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- Legalize everyone?
- Messages from the immigration rally in Los Angeles: Schumer = SB1070?
- Pasadena City Council votes to denounce Arizona SB 1070
- Behind the vote: SB 1070’s risk to citizens
- Is SB 1070 any of our business?
- AZ proposal would deny citizenship to US-born children of undocumented immigrants
- RNC chairman Michael Steele under fire from Republican Senators
An Associated Press article on June 15 reported the move by Republican State Senator Russell Pearce, the man behind SB 1070, to attempt to bar the state from providing birth certificates for children who’s parents cannot provide proof of citizenship or legal residency.
Current national policy, since citizenship is a purely federal issue, is that anyone born in the United States is automatically a citizen. While this policy is a rarity on the international stage, many argue it has made America into what it is today.
According to AP, legal scholars scoff at the idea of such a proposition passing legal scrutiny as it blatantly counteracts the 14th Amendment.
Pearce, however, argues that the intent of the 14th Amendment was to grant citizenship to newly emancipated African Americans, not to invite immigrants to have children on American soil. State Representative John Kavanagh of suburban Phoenix agrees, claiming that states must now take action into their own hands because “federal inaction is unacceptable.” Rand Paul, Kentucky Republican Congressman and Tea Party figure has voiced similar support.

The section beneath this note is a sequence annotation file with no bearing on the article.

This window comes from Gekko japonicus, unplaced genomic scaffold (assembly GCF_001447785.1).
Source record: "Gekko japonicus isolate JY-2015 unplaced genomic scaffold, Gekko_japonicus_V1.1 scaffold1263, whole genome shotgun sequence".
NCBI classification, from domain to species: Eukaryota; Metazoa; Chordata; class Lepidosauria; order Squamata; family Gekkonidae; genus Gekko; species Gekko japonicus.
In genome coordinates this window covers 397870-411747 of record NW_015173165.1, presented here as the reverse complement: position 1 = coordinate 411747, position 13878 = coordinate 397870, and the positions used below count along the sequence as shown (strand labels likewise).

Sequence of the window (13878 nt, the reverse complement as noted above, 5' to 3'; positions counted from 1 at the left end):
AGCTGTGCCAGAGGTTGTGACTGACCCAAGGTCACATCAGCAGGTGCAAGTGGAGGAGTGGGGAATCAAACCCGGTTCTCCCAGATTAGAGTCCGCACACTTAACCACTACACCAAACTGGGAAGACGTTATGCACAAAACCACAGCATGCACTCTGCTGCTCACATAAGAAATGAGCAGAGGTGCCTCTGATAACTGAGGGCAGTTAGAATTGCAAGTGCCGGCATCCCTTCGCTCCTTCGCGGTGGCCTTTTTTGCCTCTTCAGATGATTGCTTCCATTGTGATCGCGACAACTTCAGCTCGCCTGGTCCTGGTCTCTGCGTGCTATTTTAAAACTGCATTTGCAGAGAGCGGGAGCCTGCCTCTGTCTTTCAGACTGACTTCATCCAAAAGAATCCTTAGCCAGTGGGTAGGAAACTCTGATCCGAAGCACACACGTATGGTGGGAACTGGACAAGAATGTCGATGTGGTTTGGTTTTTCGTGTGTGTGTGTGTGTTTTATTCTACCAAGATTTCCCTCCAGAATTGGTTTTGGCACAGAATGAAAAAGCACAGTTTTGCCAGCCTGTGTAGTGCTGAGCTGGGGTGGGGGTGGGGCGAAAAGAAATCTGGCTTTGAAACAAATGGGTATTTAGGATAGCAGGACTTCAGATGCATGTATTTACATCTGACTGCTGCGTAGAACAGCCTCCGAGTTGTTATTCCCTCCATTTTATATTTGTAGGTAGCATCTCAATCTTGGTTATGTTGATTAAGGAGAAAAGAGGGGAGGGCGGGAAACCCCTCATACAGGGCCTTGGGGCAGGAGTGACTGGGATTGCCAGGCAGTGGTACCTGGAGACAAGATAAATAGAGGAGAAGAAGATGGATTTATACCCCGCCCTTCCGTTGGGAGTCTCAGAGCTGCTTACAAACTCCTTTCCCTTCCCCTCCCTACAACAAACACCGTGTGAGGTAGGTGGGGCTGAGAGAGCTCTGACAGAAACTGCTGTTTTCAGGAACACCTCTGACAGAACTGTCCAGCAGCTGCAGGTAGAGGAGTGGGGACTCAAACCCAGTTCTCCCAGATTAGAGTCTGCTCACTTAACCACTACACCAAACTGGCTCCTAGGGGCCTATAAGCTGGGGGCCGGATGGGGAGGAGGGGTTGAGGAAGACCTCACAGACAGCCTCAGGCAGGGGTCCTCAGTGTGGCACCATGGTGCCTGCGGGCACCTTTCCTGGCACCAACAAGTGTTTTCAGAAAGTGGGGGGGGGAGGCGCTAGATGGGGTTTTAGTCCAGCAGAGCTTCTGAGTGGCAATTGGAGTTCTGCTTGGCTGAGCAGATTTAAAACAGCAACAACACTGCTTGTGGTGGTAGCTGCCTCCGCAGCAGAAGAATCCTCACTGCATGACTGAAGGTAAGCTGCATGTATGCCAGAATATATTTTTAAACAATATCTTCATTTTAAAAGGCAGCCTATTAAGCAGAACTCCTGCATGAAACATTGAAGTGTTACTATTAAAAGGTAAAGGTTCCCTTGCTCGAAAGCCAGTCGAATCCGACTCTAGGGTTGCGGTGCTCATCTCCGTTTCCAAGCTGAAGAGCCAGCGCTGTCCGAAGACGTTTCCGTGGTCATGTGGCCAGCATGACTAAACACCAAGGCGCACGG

This movement presents an interesting phenomenon: conservatives urging for a loose interpretation of the Constitution; basing their argument on what they think is the spirit, rather than the letter, of the law.
This is against the traditional stance of Conservative legal philosophy. For example, John McGinnis, a conservative law professor at Northwestern University, said Pearce’s interpretation is “just completely wrong.”
Conservative justices have in the past been defined by their strict adherence to the written word of the Constitution, so their support for such a radical departure is in question.
What is more concerning is the fact that such a sentiment can be taken seriously in a country where one of our founding tenets is allowing children to have the opportunity that their parents lacked. This fundamental American value is expressed in the Reconstruction Amendments (the Amendments to the US Constitution immediately following the Civil War) better than any other place. While it may have been used by some illegal immigrants as a tool to avoid prosecution and deportation, the 14th Amendment represents a distinct attempt to give children unlimited opportunity. The public school system and other social social programs were founded under the same spirit.
If America allows such an important part of it’s creed to slip away, the result would be a transformation to an entirely different national tone. The result would be unrecognizable as America of today.